Commentary

Ivy Schmerken
Traders Magazine Online News

MiFID II Transparency Puts Stress on Data Architecture

Buy-side firms are facing huge changes in disclosure and transparency requirements, which could upend their data management architectures, according to this guest commentary from FlexTrade.

Traders Poll

Are you concerned about foreign ownership of a U.S. stock exchange?



Free Site Registration

March 1, 2000

Washington Watch - All-Tech vs. Knight Settlement Unease: Both Sides Charge NASD Arbitration With

By William Hoffman

Neither side is happy after an NASD arbitration panel ruled on a complaint brought by All-Tech Investment Group against Nasdaq wholesaler Knight Securities.

At issue are ECN access fees allegedly owed to All-Tech by Knight. The panel dismissed All-Tech's claim against the Jersey City-based wholesaler for $97,537.50 in compensatory damages and $500,000 in punitive damages. The damages were based on the refusal of Knight to pay a 1.5-cent-a-share access fee to the Montvale N.J.-based day trading firm's Attain ECN.

In the end, Knight Securities seemed as unhappy with the recent settlement as did All-Tech.

"We have amateurs and uninformed individuals who either have never traded or who have never worked in a brokerage firm. But they write the laws and regulations we have to deal with," said Bill Singer, regulatory partner at Singer Frumento, the New York-based law firm that represented All-Tech. "Now we have warfare going on in the industry."

Michael T. Dorsey, general counsel at Knight/Trimark Group, parent of Knight Securities in Jersey City, agreed: "It was a failure of the system. We never viewed All-Tech or any of the others that are trying to levy these fees, as the enemy."

A spokesman for the SEC said the agency had no comment on the outcome of the case. The NASD did not respond to a request for comment.

No-Action Letter

All-Tech based its claim on a 1998 no-action letter by the SEC Division of Market Regulation, permitting an electronic system sponsored and operated by All-Tech to charge non-subscribing broker dealers. Knight argued All-Tech had no legal right to charge the fee.

But the NASD Regulation panel imposed a $1.25 per trade SelectNet charge and awarded All-Tech $3,870, plus 9 percent interest.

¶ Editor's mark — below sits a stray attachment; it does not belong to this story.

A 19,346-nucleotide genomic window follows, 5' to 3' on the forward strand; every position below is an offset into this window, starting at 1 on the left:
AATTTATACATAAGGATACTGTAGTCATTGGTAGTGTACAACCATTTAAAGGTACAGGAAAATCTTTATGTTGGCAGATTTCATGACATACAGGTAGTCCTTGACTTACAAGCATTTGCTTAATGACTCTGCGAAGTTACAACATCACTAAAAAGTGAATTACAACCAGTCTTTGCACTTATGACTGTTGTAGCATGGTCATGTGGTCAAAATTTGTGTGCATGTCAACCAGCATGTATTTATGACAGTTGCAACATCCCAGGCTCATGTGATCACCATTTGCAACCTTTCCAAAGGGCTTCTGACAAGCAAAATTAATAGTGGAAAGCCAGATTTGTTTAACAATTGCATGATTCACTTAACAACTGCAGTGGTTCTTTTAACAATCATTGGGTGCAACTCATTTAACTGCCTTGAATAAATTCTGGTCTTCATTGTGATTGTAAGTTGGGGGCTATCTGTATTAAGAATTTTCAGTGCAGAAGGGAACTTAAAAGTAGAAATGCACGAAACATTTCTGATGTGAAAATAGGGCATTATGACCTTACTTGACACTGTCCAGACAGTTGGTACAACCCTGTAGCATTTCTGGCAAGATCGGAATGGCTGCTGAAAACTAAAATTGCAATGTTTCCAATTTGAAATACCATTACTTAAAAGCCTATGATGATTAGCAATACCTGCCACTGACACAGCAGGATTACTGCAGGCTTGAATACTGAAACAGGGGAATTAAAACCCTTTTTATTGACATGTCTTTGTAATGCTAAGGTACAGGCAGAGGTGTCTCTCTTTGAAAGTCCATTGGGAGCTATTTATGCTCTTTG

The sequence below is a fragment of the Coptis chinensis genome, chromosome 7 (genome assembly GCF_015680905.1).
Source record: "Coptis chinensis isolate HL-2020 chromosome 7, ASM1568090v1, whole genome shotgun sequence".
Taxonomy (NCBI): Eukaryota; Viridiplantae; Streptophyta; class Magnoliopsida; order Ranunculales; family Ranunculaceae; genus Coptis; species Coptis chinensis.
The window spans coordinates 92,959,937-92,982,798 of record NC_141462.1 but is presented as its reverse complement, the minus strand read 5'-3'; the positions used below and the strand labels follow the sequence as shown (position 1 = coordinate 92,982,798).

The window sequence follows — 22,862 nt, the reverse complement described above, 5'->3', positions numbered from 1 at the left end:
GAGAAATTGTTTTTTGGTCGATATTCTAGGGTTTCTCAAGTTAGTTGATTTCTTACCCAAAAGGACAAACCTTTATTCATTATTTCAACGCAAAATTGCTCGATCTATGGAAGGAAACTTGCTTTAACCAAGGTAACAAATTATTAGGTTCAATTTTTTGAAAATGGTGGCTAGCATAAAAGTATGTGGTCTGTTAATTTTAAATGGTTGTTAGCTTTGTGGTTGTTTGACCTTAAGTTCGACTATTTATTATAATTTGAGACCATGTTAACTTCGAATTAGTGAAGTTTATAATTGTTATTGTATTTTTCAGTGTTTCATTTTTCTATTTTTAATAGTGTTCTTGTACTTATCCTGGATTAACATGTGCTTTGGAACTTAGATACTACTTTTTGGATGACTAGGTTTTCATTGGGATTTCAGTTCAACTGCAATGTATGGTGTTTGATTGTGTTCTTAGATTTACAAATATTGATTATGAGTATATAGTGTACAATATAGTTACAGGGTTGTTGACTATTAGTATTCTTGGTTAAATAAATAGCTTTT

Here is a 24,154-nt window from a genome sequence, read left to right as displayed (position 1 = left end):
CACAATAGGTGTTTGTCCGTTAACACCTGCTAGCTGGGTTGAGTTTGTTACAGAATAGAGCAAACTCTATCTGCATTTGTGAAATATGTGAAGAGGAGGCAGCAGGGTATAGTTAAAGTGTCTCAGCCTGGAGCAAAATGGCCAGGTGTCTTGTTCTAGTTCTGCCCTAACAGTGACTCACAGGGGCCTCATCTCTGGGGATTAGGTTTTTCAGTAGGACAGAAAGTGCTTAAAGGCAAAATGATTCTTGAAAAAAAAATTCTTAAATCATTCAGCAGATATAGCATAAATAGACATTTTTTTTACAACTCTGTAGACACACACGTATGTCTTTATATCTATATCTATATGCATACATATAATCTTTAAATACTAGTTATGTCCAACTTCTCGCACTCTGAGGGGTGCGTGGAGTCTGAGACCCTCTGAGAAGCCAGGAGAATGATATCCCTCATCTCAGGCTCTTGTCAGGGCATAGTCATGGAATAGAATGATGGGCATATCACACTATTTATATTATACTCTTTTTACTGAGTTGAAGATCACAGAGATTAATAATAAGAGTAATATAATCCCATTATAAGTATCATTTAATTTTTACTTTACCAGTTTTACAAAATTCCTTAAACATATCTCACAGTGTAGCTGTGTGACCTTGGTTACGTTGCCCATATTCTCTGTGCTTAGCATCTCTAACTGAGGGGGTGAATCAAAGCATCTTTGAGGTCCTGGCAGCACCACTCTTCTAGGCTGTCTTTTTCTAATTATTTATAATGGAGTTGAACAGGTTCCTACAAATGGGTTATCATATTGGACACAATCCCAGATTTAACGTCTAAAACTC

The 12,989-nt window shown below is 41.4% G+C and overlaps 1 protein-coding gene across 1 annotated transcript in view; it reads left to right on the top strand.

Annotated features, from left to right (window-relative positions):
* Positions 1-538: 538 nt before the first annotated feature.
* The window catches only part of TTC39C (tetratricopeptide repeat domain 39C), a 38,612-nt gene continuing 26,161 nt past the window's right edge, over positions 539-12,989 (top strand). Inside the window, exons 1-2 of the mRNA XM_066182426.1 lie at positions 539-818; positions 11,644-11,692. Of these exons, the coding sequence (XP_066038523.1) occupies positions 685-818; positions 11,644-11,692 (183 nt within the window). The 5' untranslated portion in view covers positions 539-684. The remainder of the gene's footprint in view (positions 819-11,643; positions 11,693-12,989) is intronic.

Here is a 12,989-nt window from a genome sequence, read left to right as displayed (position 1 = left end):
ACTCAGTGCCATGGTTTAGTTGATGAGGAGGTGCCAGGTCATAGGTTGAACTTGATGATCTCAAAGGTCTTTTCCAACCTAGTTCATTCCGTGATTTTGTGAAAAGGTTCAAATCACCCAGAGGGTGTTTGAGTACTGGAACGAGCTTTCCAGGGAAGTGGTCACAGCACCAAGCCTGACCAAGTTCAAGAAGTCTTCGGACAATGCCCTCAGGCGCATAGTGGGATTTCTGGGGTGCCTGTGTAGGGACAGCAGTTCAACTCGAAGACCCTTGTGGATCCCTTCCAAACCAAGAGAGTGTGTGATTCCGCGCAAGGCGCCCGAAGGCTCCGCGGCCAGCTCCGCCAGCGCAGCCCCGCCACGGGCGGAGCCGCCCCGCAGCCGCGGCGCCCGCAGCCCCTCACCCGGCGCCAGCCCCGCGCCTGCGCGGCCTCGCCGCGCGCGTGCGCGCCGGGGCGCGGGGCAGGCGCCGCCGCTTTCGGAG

All-Tech, in turn, was ordered to pay Knight $6,430 in attorneys fees on a discovery issue. The result was a net payment by Knight to All-Tech of about $2,000.

"Nobody won in this case," Singer said, "and nobody lost. All that happened was the case made two law firms quite wealthy." Knight is petitioning the panel for an explanation of its decision, Singer said.

If the panel refuses, Singer said Knight will "probably" ask a court to order the panel to comply. If the court refuses, Knight will have to then consider its next move.

More Palatable

Knight's Dorsey said, "We still think we owe nothing. But a SelectNet fee of a dollar or even a dollar-and-a-quarter is much more palatable than a penny-and-a-half, unlimited."

Dorsey said nothing in the Securities Exchange Act of 1934 allows the SEC to impose or set fees that one exchange member firm charges the other.

"What one broker charges another broker is between them," he said. Knight is working to convince the SEC staff that such fees should be abolished, he said.

Mischief Making

All-Tech's Singer said the NASD played favorites in the case, choosing the "800-lb gorilla" in its dispute with his client. He noted that the NASD's plans to take the exchange public could put it in competition with some of its own member firms. "I'm not sure they don't welcome some of the mischief they're causing," he said.

Dorsey said Knight has settled fee claims made by two other ECNs as a result of the arbitration panel's decision. "It certainly helps drive the settlement process," he noted.

Singer lamented the lack of finality. He said the decision will bring more problems to an industry in upheaval. "Justice is a very elusive concept," he said.

"Attorneys can very rarely attain justice. I'd have to charge a lot more for that," he added.